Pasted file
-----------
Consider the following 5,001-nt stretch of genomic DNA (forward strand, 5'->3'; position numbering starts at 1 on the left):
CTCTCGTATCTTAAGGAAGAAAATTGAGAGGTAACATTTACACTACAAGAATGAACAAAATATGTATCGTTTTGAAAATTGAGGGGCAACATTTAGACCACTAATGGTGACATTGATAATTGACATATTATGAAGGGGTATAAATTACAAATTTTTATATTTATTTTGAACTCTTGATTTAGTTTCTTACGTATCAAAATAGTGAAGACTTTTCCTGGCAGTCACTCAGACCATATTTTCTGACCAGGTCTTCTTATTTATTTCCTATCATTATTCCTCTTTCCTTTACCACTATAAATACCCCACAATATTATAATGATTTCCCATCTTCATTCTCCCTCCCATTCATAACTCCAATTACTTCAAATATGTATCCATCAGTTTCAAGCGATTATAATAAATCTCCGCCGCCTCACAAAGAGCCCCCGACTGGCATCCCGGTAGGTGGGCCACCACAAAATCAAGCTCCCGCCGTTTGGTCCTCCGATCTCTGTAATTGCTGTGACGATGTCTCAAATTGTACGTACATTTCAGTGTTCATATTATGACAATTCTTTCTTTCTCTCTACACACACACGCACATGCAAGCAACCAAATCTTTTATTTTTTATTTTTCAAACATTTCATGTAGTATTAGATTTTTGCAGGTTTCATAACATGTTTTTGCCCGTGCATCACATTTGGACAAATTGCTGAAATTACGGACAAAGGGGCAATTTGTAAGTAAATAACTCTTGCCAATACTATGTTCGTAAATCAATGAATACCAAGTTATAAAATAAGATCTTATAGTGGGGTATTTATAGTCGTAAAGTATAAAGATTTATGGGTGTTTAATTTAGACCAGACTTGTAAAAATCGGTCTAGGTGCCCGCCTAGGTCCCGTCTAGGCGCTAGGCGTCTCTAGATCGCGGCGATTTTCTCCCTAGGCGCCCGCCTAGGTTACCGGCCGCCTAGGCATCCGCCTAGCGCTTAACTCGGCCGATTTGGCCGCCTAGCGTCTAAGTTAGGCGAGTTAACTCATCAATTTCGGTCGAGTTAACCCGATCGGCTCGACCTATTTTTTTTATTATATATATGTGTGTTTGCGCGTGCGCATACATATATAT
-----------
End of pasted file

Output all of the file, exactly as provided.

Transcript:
Consider the following 5,001-nt stretch of genomic DNA (forward strand, 5'->3'; position numbering starts at 1 on the left):
CTCTCGTATCTTAAGGAAGAAAATTGAGAGGTAACATTTACACTACAAGAATGAACAAAATATGTATCGTTTTGAAAATTGAGGGGCAACATTTAGACCACTAATGGTGACATTGATAATTGACATATTATGAAGGGGTATAAATTACAAATTTTTATATTTATTTTGAACTCTTGATTTAGTTTCTTACGTATCAAAATAGTGAAGACTTTTCCTGGCAGTCACTCAGACCATATTTTCTGACCAGGTCTTCTTATTTATTTCCTATCATTATTCCTCTTTCCTTTACCACTATAAATACCCCACAATATTATAATGATTTCCCATCTTCATTCTCCCTCCCATTCATAACTCCAATTACTTCAAATATGTATCCATCAGTTTCAAGCGATTATAATAAATCTCCGCCGCCTCACAAAGAGCCCCCGACTGGCATCCCGGTAGGTGGGCCACCACAAAATCAAGCTCCCGCCGTTTGGTCCTCCGATCTCTGTAATTGCTGTGACGATGTCTCAAATTGTACGTACATTTCAGTGTTCATATTATGACAATTCTTTCTTTCTCTCTACACACACACGCACATGCAAGCAACCAAATCTTTTATTTTTTATTTTTCAAACATTTCATGTAGTATTAGATTTTTGCAGGTTTCATAACATGTTTTTGCCCGTGCATCACATTTGGACAAATTGCTGAAATTACGGACAAAGGGGCAATTTGTAAGTAAATAACTCTTGCCAATACTATGTTCGTAAATCAATGAATACCAAGTTATAAAATAAGATCTTATAGTGGGGTATTTATAGTCGTAAAGTATAAAGATTTATGGGTGTTTAATTTAGACCAGACTTGTAAAAATCGGTCTAGGTGCCCGCCTAGGTCCCGTCTAGGCGCTAGGCGTCTCTAGATCGCGGCGATTTTCTCCCTAGGCGCCCGCCTAGGTTACCGGCCGCCTAGGCATCCGCCTAGCGCTTAACTCGGCCGATTTGGCCGCCTAGCGTCTAAGTTAGGCGAGTTAACTCATCAATTTCGGTCGAGTTAACCCGATCGGCTCGACCTATTTTTTTTATTATATATATGTGTGTTTGCGCGTGCGCATACATATATAT